Historic Kerr County photographs available!

Monday, November 19, 2012

1921: Golf comes to Kerrville

 In 1921 J. E. Grinstead published an interesting edition of "Grinstead's Graphic," his monthly magazine about Kerrville and the hill country.
Grinstead, who served Kerrville in many ways, from editing the Kerrville Mountain Sun, to serving as mayor, as president of the school board, and representing this district in the Texas Legislature, where he was elected poet laureate, was a serial publisher.
After selling the Kerrville Mountain Sun, he settled down to write pulp westerns, and periodically published magazines. His "Grinstead's Monthly," and "Grinstead's Graphic" magazines are quite collectible, and over the years I thought I'd seen every issue.
Recently though, while trolling through listings on eBay, I ran across a title I'd never seen before. It has a title on the front that tells it all: "Golf Number."  Please don't tell Ms. Carolyn, but I bought the magazine.
"Some of the Graphic's readers complained last month," Grinstead writes, "because I used a word several times that the preachers talk about every Sunday. Well, you won't find it in this number. The worst word I'll use is Golf."
The little booklet measures about 6 3/4 by 10 inches and had, at one time, 32 pages. My copy is missing the middle four pages, and is thus incomplete. It is illustrated with twelve photographs in the story pages, plus five more in the advertisements. (As you know, I'm particularly keen on old Kerrville and Kerr County images.)  Like most of Grinstead's magazines, this one includes some "booster" copy, extolling the unblemished virtues of our neck of the woods,  and also a short piece of fiction.
"...Golf has come to Kerrville. It seems strange that in this mountain retreat, where so short a time ago smoke was rising from the campfires of the Comanche, such a modern thing as golf links should be at hand. Fifty years ago [from 1921, that is, 1871], a golf course here in these mountains would have been quite a curiosity. Yes, and fifty years ago a woman with bobbed hair, or a man wearing bell-bottomed pants would have been shot for a new kind of varmint. Fifty years ago, if just one automobile had run through Kerr County at night, the population would have been reduced by those who broke their necks trying to get away.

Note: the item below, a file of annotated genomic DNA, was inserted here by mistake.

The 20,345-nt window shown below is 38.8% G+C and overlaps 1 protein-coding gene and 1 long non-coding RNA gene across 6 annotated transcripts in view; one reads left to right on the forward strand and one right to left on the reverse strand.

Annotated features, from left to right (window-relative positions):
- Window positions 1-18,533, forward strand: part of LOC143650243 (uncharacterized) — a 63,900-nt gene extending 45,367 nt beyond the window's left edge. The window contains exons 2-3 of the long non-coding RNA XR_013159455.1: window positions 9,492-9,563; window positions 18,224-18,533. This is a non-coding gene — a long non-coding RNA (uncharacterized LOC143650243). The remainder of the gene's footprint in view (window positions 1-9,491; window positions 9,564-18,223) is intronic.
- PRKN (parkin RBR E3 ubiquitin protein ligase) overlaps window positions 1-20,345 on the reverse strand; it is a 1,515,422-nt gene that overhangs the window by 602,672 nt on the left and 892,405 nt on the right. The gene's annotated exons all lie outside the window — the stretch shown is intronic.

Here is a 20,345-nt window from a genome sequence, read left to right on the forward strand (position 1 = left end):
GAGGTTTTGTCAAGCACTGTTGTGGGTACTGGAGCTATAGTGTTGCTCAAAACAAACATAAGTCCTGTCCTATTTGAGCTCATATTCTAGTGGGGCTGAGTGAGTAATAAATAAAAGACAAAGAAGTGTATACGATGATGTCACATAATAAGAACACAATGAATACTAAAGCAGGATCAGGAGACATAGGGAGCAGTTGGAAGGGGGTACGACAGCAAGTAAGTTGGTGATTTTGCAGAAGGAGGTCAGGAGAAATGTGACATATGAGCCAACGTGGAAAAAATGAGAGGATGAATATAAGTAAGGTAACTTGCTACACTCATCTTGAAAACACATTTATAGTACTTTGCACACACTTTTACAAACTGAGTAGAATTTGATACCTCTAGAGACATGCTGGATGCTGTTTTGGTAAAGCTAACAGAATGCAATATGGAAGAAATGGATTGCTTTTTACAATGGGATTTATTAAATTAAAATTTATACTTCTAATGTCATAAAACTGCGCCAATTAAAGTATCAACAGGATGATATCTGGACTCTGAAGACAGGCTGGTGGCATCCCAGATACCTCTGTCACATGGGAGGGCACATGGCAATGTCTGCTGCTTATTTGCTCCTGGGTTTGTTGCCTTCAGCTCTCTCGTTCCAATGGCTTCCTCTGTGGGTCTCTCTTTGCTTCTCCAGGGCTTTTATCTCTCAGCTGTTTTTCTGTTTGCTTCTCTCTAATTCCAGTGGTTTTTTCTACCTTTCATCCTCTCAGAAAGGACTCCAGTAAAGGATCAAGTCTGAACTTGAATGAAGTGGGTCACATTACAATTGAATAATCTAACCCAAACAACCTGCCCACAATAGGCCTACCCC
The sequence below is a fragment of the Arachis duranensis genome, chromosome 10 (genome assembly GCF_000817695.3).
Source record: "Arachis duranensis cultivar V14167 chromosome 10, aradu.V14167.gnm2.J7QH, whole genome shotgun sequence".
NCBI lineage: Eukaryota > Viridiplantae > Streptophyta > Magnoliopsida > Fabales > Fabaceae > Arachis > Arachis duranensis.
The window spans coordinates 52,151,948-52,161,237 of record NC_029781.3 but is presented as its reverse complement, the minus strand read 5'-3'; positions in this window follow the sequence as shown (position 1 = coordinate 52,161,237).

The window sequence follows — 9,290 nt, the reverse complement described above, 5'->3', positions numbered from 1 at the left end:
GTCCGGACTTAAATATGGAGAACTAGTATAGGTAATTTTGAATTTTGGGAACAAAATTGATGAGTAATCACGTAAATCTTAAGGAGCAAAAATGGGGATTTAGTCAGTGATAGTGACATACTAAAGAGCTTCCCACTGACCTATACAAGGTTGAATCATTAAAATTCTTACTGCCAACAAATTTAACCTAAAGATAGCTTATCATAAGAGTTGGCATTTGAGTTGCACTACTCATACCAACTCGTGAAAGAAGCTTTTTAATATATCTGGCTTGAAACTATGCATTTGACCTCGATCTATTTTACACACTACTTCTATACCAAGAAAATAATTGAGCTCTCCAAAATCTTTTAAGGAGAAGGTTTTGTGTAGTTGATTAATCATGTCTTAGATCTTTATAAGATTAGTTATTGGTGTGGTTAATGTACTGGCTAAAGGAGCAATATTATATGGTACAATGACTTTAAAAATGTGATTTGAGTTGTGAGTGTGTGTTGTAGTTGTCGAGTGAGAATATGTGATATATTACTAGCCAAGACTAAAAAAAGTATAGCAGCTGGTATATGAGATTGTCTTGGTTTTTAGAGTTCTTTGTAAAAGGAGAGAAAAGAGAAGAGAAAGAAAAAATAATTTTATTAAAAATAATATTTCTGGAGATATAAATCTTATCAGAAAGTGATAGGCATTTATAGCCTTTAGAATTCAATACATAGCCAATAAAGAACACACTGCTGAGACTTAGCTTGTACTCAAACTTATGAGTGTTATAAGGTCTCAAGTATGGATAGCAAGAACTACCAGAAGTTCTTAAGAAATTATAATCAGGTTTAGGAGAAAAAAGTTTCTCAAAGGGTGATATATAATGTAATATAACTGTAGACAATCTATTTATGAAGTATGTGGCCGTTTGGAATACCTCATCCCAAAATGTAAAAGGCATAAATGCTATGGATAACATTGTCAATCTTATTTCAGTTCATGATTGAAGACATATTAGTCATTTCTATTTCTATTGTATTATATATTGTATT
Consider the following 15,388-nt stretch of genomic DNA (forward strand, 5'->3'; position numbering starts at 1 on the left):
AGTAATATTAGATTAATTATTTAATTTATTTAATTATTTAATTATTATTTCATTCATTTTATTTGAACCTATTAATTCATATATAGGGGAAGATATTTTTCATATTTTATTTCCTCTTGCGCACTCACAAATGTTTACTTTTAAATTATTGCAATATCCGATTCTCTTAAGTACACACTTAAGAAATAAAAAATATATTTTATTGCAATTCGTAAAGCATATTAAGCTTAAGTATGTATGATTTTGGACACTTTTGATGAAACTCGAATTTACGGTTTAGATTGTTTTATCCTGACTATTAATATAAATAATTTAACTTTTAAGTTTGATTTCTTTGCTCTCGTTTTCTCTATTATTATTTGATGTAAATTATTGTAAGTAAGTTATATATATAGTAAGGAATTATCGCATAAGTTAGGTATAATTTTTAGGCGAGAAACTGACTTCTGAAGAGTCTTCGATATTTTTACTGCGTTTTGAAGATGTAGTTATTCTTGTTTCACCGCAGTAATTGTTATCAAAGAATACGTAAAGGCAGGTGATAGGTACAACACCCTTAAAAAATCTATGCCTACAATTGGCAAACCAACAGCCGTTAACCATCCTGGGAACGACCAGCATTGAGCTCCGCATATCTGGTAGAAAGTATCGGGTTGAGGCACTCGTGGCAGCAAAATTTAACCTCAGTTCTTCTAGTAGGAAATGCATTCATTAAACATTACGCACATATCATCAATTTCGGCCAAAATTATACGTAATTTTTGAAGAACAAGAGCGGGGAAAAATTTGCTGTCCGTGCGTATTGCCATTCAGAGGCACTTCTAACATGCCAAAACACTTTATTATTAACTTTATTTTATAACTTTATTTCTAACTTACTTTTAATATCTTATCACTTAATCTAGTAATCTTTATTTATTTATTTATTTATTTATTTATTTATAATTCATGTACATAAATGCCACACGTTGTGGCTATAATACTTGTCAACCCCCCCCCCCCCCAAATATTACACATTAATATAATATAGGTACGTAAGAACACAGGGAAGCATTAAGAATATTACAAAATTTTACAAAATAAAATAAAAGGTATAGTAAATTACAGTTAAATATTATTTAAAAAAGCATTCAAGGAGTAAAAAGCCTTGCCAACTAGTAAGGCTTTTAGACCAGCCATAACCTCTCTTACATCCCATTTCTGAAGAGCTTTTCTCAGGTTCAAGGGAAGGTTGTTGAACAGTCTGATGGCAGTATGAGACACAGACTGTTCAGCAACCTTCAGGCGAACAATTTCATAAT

"The world has progressed, and Kerrville has progressed with it. As a step in that progress, the Kerrville Chamber of Commerce, the liveliest civic body I know anything about, decided that Kerrville needed a Country Club and a Golf Course. When the Kerrville Chamber of Commerce decides that their town needs a thing, they go get it."
Looking over the photographs, I believe this "country club" and its golf course were spread out over the same acreage as today's Scott Schreiner Municipal Golf Course. Of the images in the little magazine, I have the negatives to two, which helps me know approximately how old they are.
The golf course had been completed only a few months before the "Golf Number" was published. The early board "of governors" of the Kerrville Country Club were Scott Schreiner, president; E. Galbraith, vice-president; Cecil Robinson, secretary; A.C. Schreiner, Jr., chairman of the golf committee; Ally Bietel, chairman of the finance committee; E. H. Prescott, chairman of the entertainment committee; Dr. J. D. Jackson, chairman of the house committee; Dr. A. A. Roberts, chairman greens committee; and S. H. Huntington, A. B. Williamson, and Hal Peterson rounding out that first board.
"Through the course runs Quinlan Creek," Grinstead wrote, "a brawling mountain brook, which affords no less than seven water hazards. No matter where the player may look, he is confronted by natural scenery, mountain, valley and stream. This sporty nine-hole course was designed by John Bredemus, well-known golf engineer and architect. The designs were carried out under the supervision of O. J. Dobkins, who is at present professional in charge of the course. Mr. Dobkins was assisted in the work by Hal Peterson."
Grinstead predicted, accurately, that other courses would be built here.
I will post the photographs of the course on my blog Monday morning -- www.joeherringjr.com -- they're quite interesting.
Until next week, all the best. Have a Happy Thanksgiving!
Joe Herring Jr. is a Kerrville native who is looking forward to seeing his kids this holiday week! This column originally appeared in the Kerrville Daily Times November 17, 2012.









1 comment:

  1. The Kerrville Country Club and the Scott Schreiner Municipal Golf Course are one and the same. A history of the golf course was in the April 8,2006, Daily Times. According to the article, the Kerrville Country Club went bankrupt and closed during the Depression and was "given a deed by the Schreiner family to keep running as a public golf course." The name was changed at that time to the Scott Schreiner Municipal Golf Course.

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